Purple Clover Blogs

My Invisible Lover
Laura had been my college professor, literary mentor, partner in crime and best friend with major benefits, and I couldn’t wait to surprise my old friend
August 3, 2014

The truth is, I came back to the south of France to find her.

Laura had been my stateside college professor, literary mentor, partner in crime and best friend with major benefits. Our relationship, too, was a rite of passage. I was 19, she was 33. A few weeks into my senior year, Laura, my prof in Advanced French, invited me to dinner at her apartment (we’d been flirting since the start of the term). After a bottle of wine, she kissed me on the lips and pulled me down on top of her. A few hours later, I stumbled home, feeling like a champion. Continue reading


When Long Lost Friends Should Stay Lost
Sometimes Facebook unlocks too many doors and lets in the past where it doesn’t belong.
May 25, 2014

What do you owe a long lost friend you haven’t seen in 40 years who finds you on Facebook and begs for help?

That was the moral crevasse I fell into one morning looking through email. At first, I was happy to see R’s name in my inbox. Amazed, to be honest. I am still in awe of the power of the Internet to connect us to people we no longer know. Mostly, these phantasmic rapprochements are harmless and casual but R’s note had a different tone. “Please call me. I really need to talk to you,” she wrote, adding a phone number with an Oklahoma prefix. Continue reading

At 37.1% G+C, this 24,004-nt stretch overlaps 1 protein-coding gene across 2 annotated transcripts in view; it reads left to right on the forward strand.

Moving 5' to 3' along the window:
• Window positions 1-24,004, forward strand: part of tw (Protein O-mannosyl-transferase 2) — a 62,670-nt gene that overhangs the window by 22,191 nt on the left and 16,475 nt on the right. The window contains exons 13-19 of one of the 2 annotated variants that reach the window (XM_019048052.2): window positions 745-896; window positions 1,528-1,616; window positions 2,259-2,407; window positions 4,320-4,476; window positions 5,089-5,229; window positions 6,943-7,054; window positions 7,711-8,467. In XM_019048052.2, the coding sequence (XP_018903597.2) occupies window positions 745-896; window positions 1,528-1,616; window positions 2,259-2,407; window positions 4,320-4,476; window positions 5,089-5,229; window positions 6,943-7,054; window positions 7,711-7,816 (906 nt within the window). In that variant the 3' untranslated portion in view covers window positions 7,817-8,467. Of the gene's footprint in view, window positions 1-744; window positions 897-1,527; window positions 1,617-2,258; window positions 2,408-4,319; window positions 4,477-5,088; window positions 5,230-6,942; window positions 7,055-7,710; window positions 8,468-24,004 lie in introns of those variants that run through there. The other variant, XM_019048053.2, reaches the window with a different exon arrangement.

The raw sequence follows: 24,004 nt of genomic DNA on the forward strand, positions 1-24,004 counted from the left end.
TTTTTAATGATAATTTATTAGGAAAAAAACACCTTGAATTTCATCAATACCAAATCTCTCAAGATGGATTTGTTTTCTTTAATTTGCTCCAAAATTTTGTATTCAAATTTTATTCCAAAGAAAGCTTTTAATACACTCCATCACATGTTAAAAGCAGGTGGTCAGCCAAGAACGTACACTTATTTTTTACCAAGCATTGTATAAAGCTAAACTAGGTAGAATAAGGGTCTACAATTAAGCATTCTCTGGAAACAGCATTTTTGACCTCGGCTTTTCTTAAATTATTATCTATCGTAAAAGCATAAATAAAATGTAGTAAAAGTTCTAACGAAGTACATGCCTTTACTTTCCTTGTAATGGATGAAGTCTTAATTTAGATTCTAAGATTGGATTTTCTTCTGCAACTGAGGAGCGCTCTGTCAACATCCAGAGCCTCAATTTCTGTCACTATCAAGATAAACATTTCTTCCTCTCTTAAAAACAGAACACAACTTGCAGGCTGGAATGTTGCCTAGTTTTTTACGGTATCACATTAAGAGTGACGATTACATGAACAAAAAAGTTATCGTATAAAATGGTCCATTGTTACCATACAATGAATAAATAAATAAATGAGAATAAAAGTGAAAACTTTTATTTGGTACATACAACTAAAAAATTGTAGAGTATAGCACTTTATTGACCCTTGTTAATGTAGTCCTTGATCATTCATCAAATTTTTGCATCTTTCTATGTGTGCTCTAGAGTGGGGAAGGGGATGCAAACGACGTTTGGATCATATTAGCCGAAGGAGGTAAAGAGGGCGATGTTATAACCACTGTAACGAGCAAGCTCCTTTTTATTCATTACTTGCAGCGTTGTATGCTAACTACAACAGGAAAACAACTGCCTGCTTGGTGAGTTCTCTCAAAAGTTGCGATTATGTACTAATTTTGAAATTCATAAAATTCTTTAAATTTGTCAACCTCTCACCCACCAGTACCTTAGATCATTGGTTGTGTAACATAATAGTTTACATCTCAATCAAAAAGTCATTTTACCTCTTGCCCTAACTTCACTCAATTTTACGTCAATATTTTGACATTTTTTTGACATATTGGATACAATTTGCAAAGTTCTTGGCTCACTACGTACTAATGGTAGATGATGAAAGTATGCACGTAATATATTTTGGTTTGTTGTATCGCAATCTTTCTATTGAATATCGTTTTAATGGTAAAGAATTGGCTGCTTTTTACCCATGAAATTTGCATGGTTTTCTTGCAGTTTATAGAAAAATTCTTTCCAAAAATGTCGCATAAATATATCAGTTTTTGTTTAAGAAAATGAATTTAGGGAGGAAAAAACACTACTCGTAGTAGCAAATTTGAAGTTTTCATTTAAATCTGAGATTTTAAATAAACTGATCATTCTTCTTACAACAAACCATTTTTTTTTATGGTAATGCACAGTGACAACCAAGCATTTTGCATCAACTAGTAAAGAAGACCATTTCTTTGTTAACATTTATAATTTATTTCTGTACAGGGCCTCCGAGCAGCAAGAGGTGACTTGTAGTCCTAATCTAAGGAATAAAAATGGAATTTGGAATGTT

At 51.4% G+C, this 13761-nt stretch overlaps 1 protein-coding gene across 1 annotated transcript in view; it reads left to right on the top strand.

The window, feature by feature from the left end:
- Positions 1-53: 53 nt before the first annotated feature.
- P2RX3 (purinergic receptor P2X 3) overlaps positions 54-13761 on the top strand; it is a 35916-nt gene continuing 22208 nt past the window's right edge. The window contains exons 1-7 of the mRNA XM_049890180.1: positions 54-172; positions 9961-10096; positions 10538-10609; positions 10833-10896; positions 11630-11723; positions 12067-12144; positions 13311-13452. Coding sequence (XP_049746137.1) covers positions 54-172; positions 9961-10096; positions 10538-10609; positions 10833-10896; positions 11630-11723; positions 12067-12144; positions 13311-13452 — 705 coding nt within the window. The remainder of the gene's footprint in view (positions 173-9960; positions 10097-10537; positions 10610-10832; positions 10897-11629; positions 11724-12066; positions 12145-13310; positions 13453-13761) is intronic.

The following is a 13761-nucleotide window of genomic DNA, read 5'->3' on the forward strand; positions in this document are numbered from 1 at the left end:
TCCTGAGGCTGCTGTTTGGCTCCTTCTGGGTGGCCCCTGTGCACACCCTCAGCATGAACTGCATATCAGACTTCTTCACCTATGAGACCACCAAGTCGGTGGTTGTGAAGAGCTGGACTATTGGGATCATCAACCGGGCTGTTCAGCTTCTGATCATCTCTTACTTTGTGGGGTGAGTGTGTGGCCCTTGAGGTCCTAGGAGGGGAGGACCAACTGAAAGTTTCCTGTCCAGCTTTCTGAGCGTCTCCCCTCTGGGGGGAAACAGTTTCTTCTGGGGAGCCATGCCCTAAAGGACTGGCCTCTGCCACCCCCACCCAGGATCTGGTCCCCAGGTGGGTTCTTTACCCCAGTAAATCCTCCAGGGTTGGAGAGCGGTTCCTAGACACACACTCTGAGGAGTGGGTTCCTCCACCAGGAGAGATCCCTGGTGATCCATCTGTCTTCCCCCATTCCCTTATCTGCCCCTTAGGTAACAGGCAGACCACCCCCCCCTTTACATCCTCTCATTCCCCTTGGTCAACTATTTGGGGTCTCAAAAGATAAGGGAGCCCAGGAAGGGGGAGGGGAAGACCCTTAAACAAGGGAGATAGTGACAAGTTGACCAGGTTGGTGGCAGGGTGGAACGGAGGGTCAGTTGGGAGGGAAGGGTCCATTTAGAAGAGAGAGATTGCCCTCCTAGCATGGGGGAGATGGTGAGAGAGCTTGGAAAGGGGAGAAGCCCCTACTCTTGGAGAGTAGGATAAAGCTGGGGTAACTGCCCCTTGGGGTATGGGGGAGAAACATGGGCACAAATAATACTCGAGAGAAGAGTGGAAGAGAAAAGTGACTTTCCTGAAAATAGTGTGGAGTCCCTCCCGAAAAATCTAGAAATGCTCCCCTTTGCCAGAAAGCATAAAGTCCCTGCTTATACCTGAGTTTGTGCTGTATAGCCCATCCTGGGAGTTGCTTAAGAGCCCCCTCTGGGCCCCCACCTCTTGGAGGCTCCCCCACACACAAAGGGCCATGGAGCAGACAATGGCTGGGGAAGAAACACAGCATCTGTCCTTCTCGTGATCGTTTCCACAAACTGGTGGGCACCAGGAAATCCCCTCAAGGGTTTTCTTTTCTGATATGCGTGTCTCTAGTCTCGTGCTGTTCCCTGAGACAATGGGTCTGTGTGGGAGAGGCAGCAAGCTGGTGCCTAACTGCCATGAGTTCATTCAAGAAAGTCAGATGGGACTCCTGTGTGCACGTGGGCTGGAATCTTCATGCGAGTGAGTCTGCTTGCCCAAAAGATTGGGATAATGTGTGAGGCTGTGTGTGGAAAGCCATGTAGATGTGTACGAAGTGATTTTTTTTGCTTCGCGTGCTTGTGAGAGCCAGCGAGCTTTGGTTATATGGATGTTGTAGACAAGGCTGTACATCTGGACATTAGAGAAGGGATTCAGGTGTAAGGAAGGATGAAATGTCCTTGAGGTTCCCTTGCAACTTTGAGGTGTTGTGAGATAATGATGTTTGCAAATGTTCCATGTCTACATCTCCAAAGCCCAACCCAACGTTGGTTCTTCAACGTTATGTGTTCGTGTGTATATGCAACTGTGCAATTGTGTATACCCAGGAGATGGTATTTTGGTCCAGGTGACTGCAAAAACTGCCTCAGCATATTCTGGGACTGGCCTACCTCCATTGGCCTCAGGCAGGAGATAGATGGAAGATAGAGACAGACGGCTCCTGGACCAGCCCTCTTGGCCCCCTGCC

The Married Crush
Marriage doesn’t stop desire for people we’re not married to; it simply draws a line between the impulse and the act itself.
March 23, 2014

My good friend P adores his wife but gets serial crushes on other women.

P swears that these crushes are harmless, platonic. An oversexed academic of 50, P’s never cheated on his wife and sees nothing wrong in these dalliances with acolytes, students and random girls besotted by his biceps and intellect. Continue reading


Die Hard
We Live in the age of the entitled penis, the penis-in-denial, the penis-as-revenge against the Grim Reaper.
February 23, 2014

The night when impotence first crossed my mind announced my fall from grace as a man.

I was 14 years old, a blissful stranger to the histrionics of the male erection. My own was something I took for granted; he was there, more or less constantly, rising to my beck and call. It never crossed my mind that an erection could be anything but automatic or become an embarrassment in the bedroom, causing mockery, disappointment and worse. Continue reading


The Only Place I Want Drama Is on TV
Life does not need to be so Sophoclean. Sometimes it could be Louis C.K.
January 20, 2014

It was one of those moments you never forget, a betrayal so deep you can’t rebound. I hung up the phone after hearing the news, disgusted by what my friend had admitted, sick with rage and disbelief that a woman I trusted and loved, who I thought would be my friend forever, had become, in five short minutes, someone I never wanted to speak to again. Continue reading